Pensions for public sector workers should be capped at around £50,000 a year, a senior Labour backbencher suggested today.
With salaries for the best-paid executives in the civil service and local government soaring in recent years to as much as £250,000 a year, pension entitlements have risen in some cases to "excessive" levels, said Terry Rooney, the chairman of the House of Commons Work and Pensions Committee.
His proposal of a cap could prove controversial, with unions representing senior public servants likely to resist any restriction on pensions.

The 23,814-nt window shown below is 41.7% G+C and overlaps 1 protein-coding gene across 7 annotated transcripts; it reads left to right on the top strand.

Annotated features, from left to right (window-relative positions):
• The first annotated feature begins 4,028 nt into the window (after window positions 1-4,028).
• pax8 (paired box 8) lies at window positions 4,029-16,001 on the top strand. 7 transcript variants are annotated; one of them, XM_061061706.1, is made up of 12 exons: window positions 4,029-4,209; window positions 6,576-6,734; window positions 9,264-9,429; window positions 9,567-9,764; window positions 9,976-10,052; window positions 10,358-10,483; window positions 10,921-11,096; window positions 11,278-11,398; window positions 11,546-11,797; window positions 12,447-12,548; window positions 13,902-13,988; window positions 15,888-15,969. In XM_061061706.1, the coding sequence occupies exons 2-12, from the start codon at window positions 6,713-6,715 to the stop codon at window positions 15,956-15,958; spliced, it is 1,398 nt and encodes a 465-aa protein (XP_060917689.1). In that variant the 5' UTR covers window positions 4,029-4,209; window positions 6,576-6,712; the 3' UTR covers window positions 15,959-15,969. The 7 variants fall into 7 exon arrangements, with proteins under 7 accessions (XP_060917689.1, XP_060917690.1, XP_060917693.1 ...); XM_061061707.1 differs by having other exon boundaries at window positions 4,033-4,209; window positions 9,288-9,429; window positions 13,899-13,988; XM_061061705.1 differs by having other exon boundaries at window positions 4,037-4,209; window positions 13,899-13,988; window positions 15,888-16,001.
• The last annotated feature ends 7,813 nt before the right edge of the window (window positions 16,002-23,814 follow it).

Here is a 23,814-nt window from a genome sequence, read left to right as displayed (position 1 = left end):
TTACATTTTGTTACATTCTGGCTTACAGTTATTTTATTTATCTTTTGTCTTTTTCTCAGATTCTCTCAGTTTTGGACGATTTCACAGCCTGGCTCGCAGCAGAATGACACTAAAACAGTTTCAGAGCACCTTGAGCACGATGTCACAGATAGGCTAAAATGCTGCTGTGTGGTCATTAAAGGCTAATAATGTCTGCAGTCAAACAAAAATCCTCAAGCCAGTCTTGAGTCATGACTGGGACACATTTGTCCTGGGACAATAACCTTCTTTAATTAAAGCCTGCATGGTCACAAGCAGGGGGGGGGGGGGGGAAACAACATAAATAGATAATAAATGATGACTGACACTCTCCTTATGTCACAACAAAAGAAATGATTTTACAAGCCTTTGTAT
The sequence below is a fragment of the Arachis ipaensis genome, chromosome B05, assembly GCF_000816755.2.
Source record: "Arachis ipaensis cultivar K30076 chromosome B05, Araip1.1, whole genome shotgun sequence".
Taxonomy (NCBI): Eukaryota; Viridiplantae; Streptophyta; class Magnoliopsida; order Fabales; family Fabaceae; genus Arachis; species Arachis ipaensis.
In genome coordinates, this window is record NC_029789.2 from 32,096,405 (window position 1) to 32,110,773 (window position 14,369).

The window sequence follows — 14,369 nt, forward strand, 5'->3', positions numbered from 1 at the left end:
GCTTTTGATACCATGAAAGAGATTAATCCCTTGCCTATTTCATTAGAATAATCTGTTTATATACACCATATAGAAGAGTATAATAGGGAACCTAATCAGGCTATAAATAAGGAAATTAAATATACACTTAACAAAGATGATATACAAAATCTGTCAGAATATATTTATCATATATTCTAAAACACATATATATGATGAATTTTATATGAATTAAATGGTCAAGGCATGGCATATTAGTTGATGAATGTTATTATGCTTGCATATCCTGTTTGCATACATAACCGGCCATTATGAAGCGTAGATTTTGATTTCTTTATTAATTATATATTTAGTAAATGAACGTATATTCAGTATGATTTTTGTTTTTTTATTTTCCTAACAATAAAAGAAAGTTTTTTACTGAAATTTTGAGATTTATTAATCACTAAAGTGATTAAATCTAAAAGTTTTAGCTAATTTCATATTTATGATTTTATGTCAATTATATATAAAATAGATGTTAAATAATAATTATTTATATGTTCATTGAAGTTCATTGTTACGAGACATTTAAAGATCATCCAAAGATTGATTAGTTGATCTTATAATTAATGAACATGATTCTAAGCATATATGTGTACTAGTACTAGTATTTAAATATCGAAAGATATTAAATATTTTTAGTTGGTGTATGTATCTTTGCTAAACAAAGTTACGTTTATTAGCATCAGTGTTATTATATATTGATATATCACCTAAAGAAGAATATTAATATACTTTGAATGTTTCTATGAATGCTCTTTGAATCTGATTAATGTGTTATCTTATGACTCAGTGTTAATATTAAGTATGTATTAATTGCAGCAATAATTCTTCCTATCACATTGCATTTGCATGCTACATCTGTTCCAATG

Mr Rooney told BBC Radio 4's Today programme: "Some people who are earning £200-£250,000 a year can see a pension in the range of £150,000.
"I think most people would think that that was excessive.
"Perhaps there should be a cap of, say, somewhere around £50,000."
The "gold-plated" pensions available in the public sector have become increasingly controversial as a growing number of private sector companies have closed down their generous final-salary schemes and moved staff onto more risky schemes linked to the stock market.
And a recent report suggested that the total taxpayer liability for future public sector pensions may be higher than £1 trillion.